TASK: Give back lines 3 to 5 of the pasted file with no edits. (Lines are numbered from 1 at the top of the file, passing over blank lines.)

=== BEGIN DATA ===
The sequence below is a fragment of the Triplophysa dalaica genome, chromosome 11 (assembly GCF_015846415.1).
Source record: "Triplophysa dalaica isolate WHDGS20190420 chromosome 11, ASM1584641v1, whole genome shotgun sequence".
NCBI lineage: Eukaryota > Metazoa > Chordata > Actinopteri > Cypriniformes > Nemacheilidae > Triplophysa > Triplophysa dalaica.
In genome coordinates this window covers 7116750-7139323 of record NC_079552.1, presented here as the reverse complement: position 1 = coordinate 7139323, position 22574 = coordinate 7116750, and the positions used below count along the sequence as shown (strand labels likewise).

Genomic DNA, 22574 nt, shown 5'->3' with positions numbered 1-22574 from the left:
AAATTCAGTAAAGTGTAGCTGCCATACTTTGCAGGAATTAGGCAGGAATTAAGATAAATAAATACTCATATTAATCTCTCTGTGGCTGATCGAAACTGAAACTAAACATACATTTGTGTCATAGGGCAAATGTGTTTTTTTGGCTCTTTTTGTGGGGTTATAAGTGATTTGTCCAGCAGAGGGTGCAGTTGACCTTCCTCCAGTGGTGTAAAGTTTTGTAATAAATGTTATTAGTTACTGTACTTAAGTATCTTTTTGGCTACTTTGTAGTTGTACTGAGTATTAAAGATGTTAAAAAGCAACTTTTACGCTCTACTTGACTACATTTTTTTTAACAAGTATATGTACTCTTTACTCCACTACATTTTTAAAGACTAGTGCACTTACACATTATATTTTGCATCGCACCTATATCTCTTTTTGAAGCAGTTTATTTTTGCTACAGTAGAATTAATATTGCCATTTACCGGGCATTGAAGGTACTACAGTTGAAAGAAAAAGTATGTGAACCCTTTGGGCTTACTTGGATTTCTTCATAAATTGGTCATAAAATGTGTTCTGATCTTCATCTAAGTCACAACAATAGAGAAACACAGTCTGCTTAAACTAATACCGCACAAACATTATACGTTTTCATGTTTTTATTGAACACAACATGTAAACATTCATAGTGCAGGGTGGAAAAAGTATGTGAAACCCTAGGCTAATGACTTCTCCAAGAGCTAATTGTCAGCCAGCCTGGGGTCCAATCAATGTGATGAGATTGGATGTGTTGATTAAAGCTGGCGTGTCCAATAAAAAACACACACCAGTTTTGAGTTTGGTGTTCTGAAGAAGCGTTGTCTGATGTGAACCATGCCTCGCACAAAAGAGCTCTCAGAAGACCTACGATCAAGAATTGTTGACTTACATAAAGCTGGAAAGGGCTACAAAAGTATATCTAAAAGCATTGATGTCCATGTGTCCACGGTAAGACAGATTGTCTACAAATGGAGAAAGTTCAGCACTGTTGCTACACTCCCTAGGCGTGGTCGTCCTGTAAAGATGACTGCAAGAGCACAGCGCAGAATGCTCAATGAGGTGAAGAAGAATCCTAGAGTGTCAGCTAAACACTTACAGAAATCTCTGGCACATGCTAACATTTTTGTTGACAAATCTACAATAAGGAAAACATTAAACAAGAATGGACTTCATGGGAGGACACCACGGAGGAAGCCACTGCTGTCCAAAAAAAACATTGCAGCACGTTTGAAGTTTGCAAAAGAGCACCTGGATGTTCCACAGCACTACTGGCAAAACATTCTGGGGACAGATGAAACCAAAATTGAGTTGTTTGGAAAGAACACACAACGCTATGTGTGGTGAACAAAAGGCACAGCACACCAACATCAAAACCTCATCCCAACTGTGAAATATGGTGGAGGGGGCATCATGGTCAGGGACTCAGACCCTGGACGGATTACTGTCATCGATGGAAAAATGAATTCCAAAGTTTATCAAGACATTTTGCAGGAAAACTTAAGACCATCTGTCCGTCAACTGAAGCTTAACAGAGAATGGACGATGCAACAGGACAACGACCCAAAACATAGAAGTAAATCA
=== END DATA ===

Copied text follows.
NCBI lineage: Eukaryota > Metazoa > Chordata > Actinopteri > Cypriniformes > Nemacheilidae > Triplophysa > Triplophysa dalaica.
In genome coordinates this window covers 7116750-7139323 of record NC_079552.1, presented here as the reverse complement: position 1 = coordinate 7139323, position 22574 = coordinate 7116750, and the positions used below count along the sequence as shown (strand labels likewise).

Genomic DNA, 22574 nt, shown 5'->3' with positions numbered 1-22574 from the left: